masthead

Featured Acquisitions - October 2014

 

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True Detective
New York, NY : Home Box Office, c2014
Media Collection PN1992.77 .T78 2014

HBO premieres a new drama series, True Detective, this season focusing on Martin Hart (Woody Harrelson) and "Rust" Cohle (Matthew McConaughey), two detectives and former partners who worked in Louisiana's Criminal Investigation Division in the mid-1990s.

In 2012, for reasons not immediately revealed, the two are interviewed separately by investigators about their most notorious case: the macabre 1995 murder of a prostitute by a possible serial killer with disturbing occult leanings. As they look back on the case, Hart and Cohle's personal backstories and often-strained relationship become a major focal point.

Hart, an outgoing native Louisianan and family man whose marriage is being frayed by work stress and infidelity, is (at least on the surface) the polar opposite of Cohle, a lone-wolf pessimist and former narcotics detective from Texas. While the plot is moved forward by their shared obsession to hunt down the ritual killer, the true drama centers around the mercurial nature of Hart and Cohle's relationship and personalities, and how they affect each other as detectives, friends, and men.


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International trade law and domestic policy: Canada, the United States, and the WTO by Jacqueline D. Krikorian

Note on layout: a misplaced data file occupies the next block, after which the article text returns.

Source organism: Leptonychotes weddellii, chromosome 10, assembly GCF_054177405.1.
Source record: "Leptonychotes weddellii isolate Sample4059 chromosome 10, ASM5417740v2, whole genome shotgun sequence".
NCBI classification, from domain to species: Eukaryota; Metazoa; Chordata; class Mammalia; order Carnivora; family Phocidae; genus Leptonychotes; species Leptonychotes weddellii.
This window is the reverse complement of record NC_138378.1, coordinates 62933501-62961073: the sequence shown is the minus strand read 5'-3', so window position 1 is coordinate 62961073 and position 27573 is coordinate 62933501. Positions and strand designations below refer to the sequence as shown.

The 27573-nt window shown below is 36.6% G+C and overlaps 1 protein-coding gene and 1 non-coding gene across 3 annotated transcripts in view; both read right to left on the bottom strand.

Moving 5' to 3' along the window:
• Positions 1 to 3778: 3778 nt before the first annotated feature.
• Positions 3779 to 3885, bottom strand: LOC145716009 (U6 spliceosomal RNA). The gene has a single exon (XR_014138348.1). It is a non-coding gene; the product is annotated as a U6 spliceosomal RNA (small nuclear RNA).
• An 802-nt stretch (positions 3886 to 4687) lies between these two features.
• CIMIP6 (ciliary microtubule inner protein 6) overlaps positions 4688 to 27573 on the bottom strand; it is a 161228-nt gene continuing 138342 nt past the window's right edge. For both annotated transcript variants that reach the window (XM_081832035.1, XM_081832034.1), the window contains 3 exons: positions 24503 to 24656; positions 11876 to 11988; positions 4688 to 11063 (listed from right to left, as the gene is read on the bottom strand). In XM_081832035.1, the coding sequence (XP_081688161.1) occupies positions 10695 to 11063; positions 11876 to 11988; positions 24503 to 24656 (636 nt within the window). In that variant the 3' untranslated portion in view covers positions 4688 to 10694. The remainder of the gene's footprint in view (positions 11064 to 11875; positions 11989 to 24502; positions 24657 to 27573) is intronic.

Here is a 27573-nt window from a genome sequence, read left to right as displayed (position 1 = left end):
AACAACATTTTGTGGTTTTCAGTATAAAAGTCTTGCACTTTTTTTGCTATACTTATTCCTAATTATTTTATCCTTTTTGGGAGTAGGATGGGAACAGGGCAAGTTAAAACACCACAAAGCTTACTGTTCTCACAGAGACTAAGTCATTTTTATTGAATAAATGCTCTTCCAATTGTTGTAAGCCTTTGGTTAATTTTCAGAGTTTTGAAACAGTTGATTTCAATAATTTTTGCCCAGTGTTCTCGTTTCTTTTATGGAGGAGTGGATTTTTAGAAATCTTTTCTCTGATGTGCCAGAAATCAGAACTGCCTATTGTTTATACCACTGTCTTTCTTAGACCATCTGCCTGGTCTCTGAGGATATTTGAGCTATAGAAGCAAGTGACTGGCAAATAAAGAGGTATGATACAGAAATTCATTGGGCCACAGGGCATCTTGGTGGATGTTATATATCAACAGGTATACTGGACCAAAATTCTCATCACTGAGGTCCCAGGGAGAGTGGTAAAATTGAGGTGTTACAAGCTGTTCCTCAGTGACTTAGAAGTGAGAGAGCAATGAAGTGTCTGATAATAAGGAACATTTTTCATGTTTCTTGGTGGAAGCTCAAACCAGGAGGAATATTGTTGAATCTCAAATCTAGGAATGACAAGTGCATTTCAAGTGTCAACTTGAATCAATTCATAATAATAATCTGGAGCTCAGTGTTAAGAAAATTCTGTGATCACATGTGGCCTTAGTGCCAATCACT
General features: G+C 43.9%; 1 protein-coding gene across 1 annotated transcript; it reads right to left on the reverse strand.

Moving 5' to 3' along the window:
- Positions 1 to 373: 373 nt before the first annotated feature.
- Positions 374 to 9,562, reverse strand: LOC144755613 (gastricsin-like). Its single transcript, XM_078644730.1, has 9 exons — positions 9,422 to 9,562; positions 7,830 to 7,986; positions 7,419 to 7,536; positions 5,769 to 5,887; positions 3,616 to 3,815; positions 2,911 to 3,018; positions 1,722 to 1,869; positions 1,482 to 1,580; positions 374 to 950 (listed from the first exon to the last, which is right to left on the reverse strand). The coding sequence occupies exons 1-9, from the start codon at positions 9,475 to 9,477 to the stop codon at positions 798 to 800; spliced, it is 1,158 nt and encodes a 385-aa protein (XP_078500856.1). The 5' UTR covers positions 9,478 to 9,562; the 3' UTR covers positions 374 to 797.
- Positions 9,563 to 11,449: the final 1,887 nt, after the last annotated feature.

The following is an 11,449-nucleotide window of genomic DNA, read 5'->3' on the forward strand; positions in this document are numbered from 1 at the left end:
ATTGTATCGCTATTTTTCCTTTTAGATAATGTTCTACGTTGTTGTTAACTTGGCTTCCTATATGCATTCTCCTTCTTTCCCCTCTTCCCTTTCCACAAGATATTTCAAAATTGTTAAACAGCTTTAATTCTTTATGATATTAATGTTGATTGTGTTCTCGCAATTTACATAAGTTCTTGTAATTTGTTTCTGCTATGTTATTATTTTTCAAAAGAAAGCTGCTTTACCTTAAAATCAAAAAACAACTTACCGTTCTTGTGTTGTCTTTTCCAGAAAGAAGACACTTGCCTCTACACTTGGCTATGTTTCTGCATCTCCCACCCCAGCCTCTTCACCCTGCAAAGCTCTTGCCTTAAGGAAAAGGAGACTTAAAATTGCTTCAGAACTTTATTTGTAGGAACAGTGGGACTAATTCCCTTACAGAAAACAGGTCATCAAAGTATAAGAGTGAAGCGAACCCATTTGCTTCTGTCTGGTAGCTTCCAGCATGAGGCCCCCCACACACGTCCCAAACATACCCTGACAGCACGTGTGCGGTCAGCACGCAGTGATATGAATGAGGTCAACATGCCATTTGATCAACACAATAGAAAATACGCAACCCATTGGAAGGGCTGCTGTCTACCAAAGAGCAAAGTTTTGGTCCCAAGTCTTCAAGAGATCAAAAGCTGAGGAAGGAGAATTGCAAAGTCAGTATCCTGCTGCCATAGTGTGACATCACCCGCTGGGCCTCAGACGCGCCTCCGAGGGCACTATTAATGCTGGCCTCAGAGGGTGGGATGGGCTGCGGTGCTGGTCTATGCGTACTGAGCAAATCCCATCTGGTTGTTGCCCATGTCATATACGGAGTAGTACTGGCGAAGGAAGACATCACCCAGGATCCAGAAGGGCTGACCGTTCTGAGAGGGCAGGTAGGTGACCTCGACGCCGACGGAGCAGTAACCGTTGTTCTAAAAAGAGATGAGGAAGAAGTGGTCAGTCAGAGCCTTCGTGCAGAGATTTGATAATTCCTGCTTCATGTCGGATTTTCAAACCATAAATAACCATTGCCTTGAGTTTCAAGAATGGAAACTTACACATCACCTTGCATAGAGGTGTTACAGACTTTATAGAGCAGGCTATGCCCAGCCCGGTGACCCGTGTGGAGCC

Vancouver : UBC Press, c2012
Online K4610 .K75 2012

Critics of the World Trade Organization argue that its binding dispute settlement process imposes a neoliberal agenda on member states. If this is the case, why would any nation agree to participate? Jacqueline Krikorian explores this question by examining the impact of the WTO's dispute settlement mechanism on domestic policies in the United States and Canada. She demonstrates that the WTO's ability to influence domestic arrangements has been constrained by three factors: judicial deference, institutional arrangements, and strategic decision making by political elites in Ottawa and Washington.


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Aftermath: The Unintended Consequences of Public Policies by Thomas Hall
Oxford ; New York, N.Y.: Oxford University Press, 2011
Basement and Online JK468.P64 H36 2014

When government imposes new taxes, rules, or regulations, it creates outcomes that often differ from the original intent. In some cases, these outcomes are so severe that they render the policy a failure. The law of unintended consequences has taken on an increasing importance during the era of ever-expanding government, and this book explores four important examples: cigarette taxes, alcohol prohibition, the minimum wage, and federal income tax. Thomas E. Hall examines how the policies came into being, what underlying political considerations influenced the process, the unintended outcomes of the policies, and why many of these policies are still in place. Because many of these unintended consequences are seriously adverse, the author argues that the moral of these four key examples is that whenever a new government policy is being considered, much more detailed review must be given to the range of potential unintended consequences--a practice that is rarely or accurately undertaken.


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Law and the Gay Rights Story: The Long Search for Equal Justice in a Divided Democracy by Walter Frank
New Brunswick, New Jersey : Rutgers University Press, 2014
Balcony KF4754.5 .F73 2014